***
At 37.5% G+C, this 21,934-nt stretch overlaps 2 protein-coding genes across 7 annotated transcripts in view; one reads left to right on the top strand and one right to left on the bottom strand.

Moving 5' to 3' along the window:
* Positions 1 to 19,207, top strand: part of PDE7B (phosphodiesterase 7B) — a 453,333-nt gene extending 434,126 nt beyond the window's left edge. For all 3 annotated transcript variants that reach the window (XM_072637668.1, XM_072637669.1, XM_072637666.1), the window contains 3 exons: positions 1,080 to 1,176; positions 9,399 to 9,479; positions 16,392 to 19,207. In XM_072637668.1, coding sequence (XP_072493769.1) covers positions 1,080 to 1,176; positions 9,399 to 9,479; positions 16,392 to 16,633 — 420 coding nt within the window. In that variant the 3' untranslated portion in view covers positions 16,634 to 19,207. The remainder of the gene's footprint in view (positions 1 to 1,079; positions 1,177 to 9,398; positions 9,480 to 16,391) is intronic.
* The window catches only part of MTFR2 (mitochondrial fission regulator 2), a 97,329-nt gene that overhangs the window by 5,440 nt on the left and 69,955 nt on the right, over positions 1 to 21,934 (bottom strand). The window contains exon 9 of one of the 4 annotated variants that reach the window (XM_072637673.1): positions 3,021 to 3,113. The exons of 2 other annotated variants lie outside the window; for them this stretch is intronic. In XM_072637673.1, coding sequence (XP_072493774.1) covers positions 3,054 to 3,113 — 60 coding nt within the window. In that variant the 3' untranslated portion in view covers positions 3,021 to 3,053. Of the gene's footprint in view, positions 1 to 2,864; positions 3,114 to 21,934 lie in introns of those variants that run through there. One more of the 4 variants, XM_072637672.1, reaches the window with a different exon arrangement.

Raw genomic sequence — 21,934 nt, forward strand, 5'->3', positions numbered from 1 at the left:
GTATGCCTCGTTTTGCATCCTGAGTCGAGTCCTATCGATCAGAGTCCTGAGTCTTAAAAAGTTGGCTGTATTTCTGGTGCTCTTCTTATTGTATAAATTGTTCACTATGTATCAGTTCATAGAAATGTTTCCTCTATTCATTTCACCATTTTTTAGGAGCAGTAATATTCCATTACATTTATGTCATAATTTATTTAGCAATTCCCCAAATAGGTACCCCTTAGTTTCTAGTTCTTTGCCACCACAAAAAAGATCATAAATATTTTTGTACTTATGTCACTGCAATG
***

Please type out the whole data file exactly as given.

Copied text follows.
At 37.5% G+C, this 21,934-nt stretch overlaps 2 protein-coding genes across 7 annotated transcripts in view; one reads left to right on the top strand and one right to left on the bottom strand.

Moving 5' to 3' along the window:
* Positions 1 to 19,207, top strand: part of PDE7B (phosphodiesterase 7B) — a 453,333-nt gene extending 434,126 nt beyond the window's left edge. For all 3 annotated transcript variants that reach the window (XM_072637668.1, XM_072637669.1, XM_072637666.1), the window contains 3 exons: positions 1,080 to 1,176; positions 9,399 to 9,479; positions 16,392 to 19,207. In XM_072637668.1, coding sequence (XP_072493769.1) covers positions 1,080 to 1,176; positions 9,399 to 9,479; positions 16,392 to 16,633 — 420 coding nt within the window. In that variant the 3' untranslated portion in view covers positions 16,634 to 19,207. The remainder of the gene's footprint in view (positions 1 to 1,079; positions 1,177 to 9,398; positions 9,480 to 16,391) is intronic.
* The window catches only part of MTFR2 (mitochondrial fission regulator 2), a 97,329-nt gene that overhangs the window by 5,440 nt on the left and 69,955 nt on the right, over positions 1 to 21,934 (bottom strand). The window contains exon 9 of one of the 4 annotated variants that reach the window (XM_072637673.1): positions 3,021 to 3,113. The exons of 2 other annotated variants lie outside the window; for them this stretch is intronic. In XM_072637673.1, coding sequence (XP_072493774.1) covers positions 3,054 to 3,113 — 60 coding nt within the window. In that variant the 3' untranslated portion in view covers positions 3,021 to 3,053. Of the gene's footprint in view, positions 1 to 2,864; positions 3,114 to 21,934 lie in introns of those variants that run through there. One more of the 4 variants, XM_072637672.1, reaches the window with a different exon arrangement.

Raw genomic sequence — 21,934 nt, forward strand, 5'->3', positions numbered from 1 at the left:
GTATGCCTCGTTTTGCATCCTGAGTCGAGTCCTATCGATCAGAGTCCTGAGTCTTAAAAAGTTGGCTGTATTTCTGGTGCTCTTCTTATTGTATAAATTGTTCACTATGTATCAGTTCATAGAAATGTTTCCTCTATTCATTTCACCATTTTTTAGGAGCAGTAATATTCCATTACATTTATGTCATAATTTATTTAGCAATTCCCCAAATAGGTACCCCTTAGTTTCTAGTTCTTTGCCACCACAAAAAAGATCATAAATATTTTTGTACTTATGTCACTGCAATG